Cornwall Air Ambulance was the first in the UK to go into action, and has since inspired 20 other air ambulance services to take flight and save lives by saving time and bringing the A&E to the patient.

The charity behind the service last week celebrated three decades of saving lives with a special event at its operational and fundraising headquarters near Cornwall Airport Newquay.

Volunteers, crew, staff, supporters and patients who have been airlifted gathered in the aircraft hangar for the celebration. They were joined by the air ambulance’s first pilot, Geoff Newman, and first paramedic, Paul Westaway, who shared their story.

Newman is currently writing a book about his experiences as one of the driving forces behind the pioneering service.

He said: “For the past 30 years, I’ve felt a quiet contentment that the Cornwall Air Ambulance has continued to thrive and inspired other services. It’s not often you get to make a small scratch on the world.

“We’re very, very proud of what we have achieved. We had the good fortune to meet likeminded people. It was meant to be.”

In the Foreword for Newman’s book, first paramedic Paul Westaway said: “It is not only my life that was changed by the air ambulance, for countless thousands have benefited from the skill of the crews who fly on the helicopters.

“They have also benefited from the sheer speed with which the crews can be delivered to incidents wherever they occur and when necessary, the patients can quickly be flown to an appropriate hospital.”

As well as a look back at the birth of the service, the celebration was a chance for Cornwall Air Ambulance Trust to unveil its vision for the future – which includes plans to bring next generation aircraft to Cornwall.

Paula Martin, CEO at Cornwall Air Ambulance Trust, said: “With the foundations laid thanks to two inspirational men who literally got the air ambulance off the ground, we are now looking forward to how we can continue to build an outstanding emergency service.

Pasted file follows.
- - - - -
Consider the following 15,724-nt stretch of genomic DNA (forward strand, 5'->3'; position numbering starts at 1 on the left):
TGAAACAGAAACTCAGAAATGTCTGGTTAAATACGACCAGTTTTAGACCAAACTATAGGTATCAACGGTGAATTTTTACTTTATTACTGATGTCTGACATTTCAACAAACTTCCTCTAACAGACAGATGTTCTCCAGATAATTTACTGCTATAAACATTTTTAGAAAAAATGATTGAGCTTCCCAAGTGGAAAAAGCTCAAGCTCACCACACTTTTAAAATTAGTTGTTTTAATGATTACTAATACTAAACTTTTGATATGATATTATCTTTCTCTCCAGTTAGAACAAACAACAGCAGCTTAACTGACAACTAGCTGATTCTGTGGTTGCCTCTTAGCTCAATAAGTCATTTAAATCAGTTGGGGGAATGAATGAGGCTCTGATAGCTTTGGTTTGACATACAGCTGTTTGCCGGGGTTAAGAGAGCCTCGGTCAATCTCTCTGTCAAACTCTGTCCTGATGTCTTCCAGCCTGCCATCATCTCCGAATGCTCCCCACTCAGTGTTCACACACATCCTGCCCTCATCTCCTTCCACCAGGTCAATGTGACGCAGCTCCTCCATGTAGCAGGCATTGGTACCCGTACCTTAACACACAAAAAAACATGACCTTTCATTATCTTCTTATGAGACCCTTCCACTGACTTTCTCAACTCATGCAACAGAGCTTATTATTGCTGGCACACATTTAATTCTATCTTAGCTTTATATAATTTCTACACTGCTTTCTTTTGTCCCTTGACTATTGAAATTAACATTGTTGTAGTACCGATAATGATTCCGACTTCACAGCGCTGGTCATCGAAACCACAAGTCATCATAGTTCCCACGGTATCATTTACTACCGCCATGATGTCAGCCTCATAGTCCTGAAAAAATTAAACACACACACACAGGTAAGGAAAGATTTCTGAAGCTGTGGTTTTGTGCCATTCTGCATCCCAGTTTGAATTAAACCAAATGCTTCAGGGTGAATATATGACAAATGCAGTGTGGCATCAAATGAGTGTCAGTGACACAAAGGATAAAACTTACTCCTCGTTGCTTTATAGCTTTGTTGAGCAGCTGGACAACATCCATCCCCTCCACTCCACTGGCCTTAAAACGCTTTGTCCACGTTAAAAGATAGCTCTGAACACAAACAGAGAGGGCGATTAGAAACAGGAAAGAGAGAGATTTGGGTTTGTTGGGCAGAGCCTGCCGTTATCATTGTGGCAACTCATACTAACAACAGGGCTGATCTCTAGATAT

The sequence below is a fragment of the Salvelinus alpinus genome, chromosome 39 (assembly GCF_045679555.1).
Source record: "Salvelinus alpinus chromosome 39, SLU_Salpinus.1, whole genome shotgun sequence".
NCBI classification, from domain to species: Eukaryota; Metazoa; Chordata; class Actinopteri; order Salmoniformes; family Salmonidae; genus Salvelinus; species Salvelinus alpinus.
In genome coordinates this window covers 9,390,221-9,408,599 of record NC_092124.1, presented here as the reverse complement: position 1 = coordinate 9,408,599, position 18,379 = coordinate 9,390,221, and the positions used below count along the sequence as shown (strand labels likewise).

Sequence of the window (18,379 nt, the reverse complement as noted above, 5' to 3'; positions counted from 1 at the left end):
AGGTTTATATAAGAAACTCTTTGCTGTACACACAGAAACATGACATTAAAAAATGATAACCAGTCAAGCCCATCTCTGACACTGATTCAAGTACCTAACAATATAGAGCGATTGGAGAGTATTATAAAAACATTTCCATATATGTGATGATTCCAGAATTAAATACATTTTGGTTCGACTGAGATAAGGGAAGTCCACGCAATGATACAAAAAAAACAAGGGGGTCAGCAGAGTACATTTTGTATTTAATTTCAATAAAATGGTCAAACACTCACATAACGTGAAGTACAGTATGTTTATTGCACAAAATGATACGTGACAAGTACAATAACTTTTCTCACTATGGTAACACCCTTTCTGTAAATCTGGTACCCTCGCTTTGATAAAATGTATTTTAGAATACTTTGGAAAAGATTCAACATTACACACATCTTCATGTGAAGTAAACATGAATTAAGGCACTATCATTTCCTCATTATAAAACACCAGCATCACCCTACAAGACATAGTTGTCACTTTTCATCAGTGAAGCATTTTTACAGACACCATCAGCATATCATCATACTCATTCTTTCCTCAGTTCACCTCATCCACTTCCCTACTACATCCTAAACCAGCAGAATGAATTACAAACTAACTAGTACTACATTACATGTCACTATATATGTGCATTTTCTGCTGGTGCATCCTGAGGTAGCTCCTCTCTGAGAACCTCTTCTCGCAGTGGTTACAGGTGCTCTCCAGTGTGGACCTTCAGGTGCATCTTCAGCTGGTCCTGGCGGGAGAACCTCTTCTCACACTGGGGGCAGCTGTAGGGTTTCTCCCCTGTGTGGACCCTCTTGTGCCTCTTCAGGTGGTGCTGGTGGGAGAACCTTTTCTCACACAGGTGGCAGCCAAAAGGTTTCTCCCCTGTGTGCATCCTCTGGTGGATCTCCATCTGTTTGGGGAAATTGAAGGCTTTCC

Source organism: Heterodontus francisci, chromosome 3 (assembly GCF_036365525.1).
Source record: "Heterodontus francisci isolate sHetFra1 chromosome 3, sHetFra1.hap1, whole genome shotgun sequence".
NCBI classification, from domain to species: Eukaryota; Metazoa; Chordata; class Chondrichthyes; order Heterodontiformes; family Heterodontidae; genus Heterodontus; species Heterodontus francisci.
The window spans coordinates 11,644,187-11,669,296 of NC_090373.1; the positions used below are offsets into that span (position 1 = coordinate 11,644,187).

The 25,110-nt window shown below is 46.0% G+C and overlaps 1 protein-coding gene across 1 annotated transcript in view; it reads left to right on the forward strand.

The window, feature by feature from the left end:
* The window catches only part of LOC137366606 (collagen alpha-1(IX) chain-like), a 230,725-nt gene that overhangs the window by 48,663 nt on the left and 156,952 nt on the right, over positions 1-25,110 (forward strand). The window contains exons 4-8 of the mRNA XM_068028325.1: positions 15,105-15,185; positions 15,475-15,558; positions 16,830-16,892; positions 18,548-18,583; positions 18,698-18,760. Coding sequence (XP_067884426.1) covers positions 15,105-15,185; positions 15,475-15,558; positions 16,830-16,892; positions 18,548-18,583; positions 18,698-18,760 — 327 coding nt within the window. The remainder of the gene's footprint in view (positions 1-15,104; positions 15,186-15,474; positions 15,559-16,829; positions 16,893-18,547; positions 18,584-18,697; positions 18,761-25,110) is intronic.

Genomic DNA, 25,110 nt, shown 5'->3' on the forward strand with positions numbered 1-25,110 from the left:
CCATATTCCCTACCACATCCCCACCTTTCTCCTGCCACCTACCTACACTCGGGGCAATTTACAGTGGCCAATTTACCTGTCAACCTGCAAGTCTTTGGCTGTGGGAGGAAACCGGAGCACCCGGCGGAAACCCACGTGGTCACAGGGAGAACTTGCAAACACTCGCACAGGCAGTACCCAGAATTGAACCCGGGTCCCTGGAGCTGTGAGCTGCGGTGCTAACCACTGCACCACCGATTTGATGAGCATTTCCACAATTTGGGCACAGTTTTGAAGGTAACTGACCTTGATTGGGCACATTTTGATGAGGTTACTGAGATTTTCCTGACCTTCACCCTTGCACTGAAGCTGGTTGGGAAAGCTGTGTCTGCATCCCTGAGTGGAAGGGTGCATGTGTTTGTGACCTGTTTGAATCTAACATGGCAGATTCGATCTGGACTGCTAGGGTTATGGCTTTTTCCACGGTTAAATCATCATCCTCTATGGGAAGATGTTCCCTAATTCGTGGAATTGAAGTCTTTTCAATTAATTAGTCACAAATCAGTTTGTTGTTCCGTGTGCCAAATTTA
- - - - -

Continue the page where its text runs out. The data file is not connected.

“This involves investing in next generation aircraft, as well as bringing excellent emergency care to our patients during the critical first hour of their incident. All our fundraising and operational objectives are now geared around bringing A&E to the scene of an incident.”

The charity also launched a fundraising appeal – 30 For 30 – which aims to encourage people to donate regularly to the charity by taking part in themed fundraising around the number 30. This could be running 30km, volunteer 30 hours of your time or hold a 30p jumble sale.

Cornwall Air Ambulance costs nearly £5 million each year to run, and receives no public sector funding for its day to day running costs.

Sarah Pryce, Chairman at Cornwall Air Ambulance Trust, said: “It is more crucial than ever that we call on people of Cornwall, businesses and visitors to support our air ambulance.

“Our 30 for 30 fundraising appeal aims to inspire people of all ages to try something fun, new or a bit of challenge to encourage donations during this important year in our history.”

Cornwall Air Ambulance attends around 700 incidents each year, and has flown more than 26,000 missions since its launch in 1987.